What Artists Are Like

by Dan

Tokkor the Dreamer had been so named because he was a distracted hunter. He’d always been too aware of the way light glistened on trees and never aware enough of a slight movement that signalled that the mammoth press was pulling in his direction.

In the end he’d been made to stay home with his younger sister.

As a young man of about 12 he had left his home tribe and hooked up with the painters who had come by to illuminate the walls of his cavern, The Veseegee. Here he had made his reputation.

He had great talent both as an artist and a storyteller and now, 5 years on, he was pretty much the go-to man in his generation for a song, story or cavewall sketch of a fully rounded bison.

The Veseegee were famous from the Hot Lands to the Northern Forest and were in constant demand by chieftains wishing to promote their wealth and largesse. Their skills were held to be almost magical and, with their fashion for long hair, musicianship and imbibement of hallucinogenic roots they were very popular with the girls of the tribes they visited.

They would arrive at a new cave to great ceremony, so that neighbouring communities could see and hear. Then the local Chief would issue the standard verbal contract.

“You will paint 12 great animals upon the walls of the cave and repaint the rain damaged ones outside the cave. You will only draw the great animals of the plains, nothing else. Your best storytellers will come to our caverns at night and tell agreed stories of the hunt.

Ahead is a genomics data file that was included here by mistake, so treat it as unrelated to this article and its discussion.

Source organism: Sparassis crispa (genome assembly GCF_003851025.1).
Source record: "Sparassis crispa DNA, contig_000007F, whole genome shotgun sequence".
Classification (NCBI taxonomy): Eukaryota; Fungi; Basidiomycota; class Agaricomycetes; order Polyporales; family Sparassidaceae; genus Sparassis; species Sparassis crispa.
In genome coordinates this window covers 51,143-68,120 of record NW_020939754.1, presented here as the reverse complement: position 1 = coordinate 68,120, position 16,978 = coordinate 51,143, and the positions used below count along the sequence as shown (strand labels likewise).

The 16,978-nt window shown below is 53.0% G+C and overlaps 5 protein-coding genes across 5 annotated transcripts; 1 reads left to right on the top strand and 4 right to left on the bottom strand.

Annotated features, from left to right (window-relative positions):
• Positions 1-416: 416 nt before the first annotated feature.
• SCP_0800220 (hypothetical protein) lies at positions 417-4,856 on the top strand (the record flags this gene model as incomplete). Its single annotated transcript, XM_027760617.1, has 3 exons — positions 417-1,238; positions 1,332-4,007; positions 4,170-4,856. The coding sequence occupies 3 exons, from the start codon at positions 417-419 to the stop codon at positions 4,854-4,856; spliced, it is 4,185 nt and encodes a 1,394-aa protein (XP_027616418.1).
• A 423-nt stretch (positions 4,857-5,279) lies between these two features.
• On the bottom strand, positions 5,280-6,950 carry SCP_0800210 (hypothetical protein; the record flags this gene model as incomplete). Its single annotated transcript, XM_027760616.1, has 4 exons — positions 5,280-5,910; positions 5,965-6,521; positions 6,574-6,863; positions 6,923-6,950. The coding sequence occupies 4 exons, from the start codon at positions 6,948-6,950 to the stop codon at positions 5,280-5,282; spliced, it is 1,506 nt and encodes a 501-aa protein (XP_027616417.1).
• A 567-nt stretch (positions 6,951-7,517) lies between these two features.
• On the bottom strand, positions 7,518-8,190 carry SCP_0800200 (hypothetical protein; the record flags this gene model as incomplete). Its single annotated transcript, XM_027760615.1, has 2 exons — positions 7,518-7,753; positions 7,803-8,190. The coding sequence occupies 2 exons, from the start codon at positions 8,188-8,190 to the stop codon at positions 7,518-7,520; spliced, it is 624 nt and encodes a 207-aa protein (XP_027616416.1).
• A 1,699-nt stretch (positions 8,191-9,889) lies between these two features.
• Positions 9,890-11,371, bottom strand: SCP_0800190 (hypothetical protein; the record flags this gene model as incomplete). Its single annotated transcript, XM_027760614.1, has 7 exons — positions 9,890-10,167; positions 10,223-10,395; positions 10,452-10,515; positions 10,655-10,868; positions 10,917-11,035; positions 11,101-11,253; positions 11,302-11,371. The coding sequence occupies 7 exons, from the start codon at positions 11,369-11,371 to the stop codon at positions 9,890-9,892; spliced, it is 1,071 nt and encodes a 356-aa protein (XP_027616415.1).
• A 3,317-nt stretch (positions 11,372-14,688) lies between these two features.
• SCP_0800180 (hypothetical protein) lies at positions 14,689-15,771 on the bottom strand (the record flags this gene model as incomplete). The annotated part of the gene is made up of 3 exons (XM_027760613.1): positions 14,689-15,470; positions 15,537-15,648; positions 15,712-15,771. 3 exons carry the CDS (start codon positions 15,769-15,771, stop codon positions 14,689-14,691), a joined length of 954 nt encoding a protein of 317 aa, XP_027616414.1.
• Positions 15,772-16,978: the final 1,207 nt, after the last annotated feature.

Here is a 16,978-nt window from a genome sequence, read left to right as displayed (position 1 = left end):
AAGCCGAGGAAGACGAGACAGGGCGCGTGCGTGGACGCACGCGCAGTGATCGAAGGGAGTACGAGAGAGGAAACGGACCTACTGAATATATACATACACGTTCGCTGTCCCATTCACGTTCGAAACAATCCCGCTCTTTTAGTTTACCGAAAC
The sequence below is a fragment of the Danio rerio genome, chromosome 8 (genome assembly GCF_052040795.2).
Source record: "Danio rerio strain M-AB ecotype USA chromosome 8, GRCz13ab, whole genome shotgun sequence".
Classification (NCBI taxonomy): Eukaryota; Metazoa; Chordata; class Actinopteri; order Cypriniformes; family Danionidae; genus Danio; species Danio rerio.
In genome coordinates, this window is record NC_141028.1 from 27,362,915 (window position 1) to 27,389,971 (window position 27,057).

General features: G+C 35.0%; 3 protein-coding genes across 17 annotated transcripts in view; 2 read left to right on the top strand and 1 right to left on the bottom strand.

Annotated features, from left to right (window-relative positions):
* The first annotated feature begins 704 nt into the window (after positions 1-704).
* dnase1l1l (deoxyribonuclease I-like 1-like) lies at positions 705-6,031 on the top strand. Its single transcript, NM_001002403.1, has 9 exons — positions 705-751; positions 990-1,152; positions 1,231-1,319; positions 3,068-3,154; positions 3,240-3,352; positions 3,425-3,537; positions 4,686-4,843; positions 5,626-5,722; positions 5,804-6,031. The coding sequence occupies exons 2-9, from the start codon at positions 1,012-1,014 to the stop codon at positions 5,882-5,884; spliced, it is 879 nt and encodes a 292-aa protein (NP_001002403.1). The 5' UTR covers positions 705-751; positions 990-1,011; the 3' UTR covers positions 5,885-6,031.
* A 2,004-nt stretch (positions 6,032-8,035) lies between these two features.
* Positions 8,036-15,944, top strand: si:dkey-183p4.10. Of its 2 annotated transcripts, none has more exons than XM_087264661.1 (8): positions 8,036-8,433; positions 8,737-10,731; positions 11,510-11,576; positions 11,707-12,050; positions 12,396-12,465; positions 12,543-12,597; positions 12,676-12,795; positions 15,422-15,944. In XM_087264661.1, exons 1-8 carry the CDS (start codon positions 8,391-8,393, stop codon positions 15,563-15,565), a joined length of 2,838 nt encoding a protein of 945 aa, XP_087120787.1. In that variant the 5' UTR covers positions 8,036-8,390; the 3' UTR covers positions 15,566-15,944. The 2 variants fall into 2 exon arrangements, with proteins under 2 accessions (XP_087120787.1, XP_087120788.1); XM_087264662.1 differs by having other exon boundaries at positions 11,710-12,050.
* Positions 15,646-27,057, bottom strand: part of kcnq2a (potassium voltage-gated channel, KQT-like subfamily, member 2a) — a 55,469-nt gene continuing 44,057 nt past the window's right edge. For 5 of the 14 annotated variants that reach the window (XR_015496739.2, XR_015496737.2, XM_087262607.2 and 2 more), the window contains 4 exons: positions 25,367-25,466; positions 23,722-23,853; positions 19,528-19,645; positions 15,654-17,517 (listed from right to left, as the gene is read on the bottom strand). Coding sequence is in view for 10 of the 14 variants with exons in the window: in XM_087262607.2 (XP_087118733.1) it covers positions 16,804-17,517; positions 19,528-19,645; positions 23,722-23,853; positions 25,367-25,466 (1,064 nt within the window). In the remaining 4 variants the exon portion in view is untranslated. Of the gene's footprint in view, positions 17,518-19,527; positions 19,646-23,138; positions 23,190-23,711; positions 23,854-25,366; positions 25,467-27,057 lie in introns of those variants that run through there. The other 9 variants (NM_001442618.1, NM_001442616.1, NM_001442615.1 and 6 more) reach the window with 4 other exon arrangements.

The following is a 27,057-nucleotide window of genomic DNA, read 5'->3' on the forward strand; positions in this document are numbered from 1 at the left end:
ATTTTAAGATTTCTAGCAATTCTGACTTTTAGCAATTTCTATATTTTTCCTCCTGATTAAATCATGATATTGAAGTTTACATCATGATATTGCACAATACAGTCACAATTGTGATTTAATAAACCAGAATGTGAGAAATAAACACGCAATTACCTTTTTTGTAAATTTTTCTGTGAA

You will camp out of earshot of our settlement, what you do there is your own business, we will allow some of our unimportant women to visit you. We will provide you with grain, meat, furs, wine, berries, tools and jewels.

You will not hunt or fish or work for other tribes, you will not enter our caverns apart from to undertake the agreed work. Freelance painting, trade and liaison with women other than those provided is strictly prohibited. We know what artists are like!”

The chief would then bring out some wine.

But this time, at the ceremony, Tokkor had been promised by the chief’s own daughter, Raknar The beautiful, that she would lay with him if he drew her a picture of herself upon a dried animal skin. She had heard of the girls of the coast being so depicted.

They met on the rock above the village at dawn before anyone else was awake. He mixed pigments, with white guana and green leaf to achieve a remarkable approximation of Raknar’s youthful luminosity. She wore her best bracelets. With deft hands he bought to life the curve of her neck and breasts whilst she smiled at him in the way women who wanted to lay with you did. Both were elated by the moment, their own fertility and the danger of the situation.

So elated that neither noticed the twitch in the bushes or, until it had happened, the perfectly aimed stone arrowhead that split through Tokkor’s knee before he was dragged back to the caves for further punishment.

“If only he’d learned to hunt” grieved his mother when she heard of his death several days later.